Prime Minister Boris Johnson ‘will likely support’ a ban on shirt sponsorships across football that link to the gambling industry, according to a report in The Daily Telegraph.
The report, which cited sources ‘close to Downing Street’, states that Johnson’s senior cabinet are determined to go forward with drastic reforms to the UK gambling sector.
Yet despite its support the government is conscious of the impact and timing of a sponsorship ban on football, which would leave a ‘£110m-a-year dent’ on Premier League and Championship club accounts.
The PM’s senior cabinet has maintained that all gambling sector reforms ‘will be led by the evidence presented by DCMS’ ongoing review. The government’s 2021 agenda will see DCMS publish its ‘white paper’ of recommendations for the UK gambling sector by late summer or autumn.
Labour MP, Carolyn Harris, chair of the All-Party Parliamentary Group on Gambling Harms, stated that a sponsorship ban would be one of the ‘common-sense outcomes’ of the review.
A ban on shirt sponsorships by gambling brands has been pitched as a certain outcome as the mandate carries cross-party and ‘two-thirds of public support’, according to campaigners.
Alternatively, an option of imposing a ‘sports rights levy’ to be paid by betting operators to governing bodies has been ‘informally discussed’, after previous attempts fell foul of European law pre-Brexit, as the government recognises that advertising curbs will raise funding concerns from professional sports.
Speaking last year on the ‘Unpicking the Terms of the UK Gambling Act Review’ webinar, Brigid Simmonds, chair of the Betting and Gaming Council, highlighted that there is a ‘perception issue’ surrounding sports clubs’ agreements with gambling brands.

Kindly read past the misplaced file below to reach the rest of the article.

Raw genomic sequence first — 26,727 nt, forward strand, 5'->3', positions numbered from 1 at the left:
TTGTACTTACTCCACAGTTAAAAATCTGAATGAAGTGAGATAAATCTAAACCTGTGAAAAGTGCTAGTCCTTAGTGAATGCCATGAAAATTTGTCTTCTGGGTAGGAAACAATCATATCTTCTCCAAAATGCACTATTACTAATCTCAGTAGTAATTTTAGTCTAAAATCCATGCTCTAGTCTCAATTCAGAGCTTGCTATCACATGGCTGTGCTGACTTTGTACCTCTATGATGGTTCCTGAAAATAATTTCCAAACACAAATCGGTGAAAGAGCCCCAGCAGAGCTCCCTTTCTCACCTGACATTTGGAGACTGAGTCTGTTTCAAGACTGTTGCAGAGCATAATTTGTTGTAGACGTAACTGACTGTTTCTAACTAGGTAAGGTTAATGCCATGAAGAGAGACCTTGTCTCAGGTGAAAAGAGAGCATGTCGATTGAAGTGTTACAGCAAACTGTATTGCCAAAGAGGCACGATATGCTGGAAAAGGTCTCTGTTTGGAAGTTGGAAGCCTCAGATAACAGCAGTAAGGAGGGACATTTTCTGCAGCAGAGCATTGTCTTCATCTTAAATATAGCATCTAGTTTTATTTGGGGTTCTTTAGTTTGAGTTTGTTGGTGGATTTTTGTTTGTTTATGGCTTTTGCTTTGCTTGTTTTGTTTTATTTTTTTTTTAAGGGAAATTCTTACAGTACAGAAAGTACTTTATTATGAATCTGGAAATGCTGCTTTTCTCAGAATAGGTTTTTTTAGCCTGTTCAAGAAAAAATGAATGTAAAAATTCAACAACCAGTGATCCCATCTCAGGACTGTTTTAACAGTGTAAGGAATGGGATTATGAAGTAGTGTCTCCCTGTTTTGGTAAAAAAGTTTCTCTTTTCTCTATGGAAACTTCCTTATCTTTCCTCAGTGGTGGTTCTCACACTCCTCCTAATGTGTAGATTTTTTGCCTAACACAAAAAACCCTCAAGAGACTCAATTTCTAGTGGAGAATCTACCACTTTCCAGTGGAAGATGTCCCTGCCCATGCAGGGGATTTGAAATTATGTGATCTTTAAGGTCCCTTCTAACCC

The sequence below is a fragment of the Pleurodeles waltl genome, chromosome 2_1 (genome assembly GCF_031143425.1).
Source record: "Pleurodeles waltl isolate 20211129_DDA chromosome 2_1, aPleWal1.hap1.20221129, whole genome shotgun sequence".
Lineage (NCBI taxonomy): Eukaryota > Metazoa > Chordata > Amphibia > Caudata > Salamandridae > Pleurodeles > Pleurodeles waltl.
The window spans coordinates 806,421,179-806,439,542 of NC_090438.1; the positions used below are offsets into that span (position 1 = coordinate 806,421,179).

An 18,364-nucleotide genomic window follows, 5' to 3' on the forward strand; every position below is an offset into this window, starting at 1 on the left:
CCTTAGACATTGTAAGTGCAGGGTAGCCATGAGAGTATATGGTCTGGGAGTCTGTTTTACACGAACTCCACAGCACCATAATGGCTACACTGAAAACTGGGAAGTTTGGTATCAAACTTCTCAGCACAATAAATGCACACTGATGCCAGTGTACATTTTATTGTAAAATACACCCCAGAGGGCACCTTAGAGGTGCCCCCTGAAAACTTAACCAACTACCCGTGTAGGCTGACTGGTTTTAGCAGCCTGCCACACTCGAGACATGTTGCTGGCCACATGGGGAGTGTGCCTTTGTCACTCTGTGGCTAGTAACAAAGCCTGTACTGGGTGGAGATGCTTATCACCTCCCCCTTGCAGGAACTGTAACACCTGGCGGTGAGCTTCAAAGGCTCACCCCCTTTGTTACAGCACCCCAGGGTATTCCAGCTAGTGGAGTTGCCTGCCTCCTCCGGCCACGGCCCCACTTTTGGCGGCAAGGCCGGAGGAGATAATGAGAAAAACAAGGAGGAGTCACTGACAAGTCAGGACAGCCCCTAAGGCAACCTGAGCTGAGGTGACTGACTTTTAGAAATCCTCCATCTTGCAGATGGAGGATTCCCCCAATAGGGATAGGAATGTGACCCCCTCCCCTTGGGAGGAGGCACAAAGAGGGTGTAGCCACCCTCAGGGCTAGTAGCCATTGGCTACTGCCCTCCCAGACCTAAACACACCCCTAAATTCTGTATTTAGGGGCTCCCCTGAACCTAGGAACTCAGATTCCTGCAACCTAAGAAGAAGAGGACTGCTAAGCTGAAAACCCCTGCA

Simmonds suggested that together sports and betting operators can have a positive impact, but companies that are not invested in the UK market should be reassessed.
Last Autumn, English Football League leadership wrote to the DCMS stressing that lower league football clubs were on a ‘financial knife-edge dealing with the consequences of COVID-19 pandemic’.
The EFL supported changes to betting’s relationship with football but warned the government not to follow European counterparts in imposing a blanket ban on football sponsorships.
Supporting betting sponsorships, the EFL highlighted the response to social responsibility concerns by operators, such as League sponsor Sky Bet’s donation of 70 per cent of its matchday inventory to promote safer gambling and education of compulsive behaviours.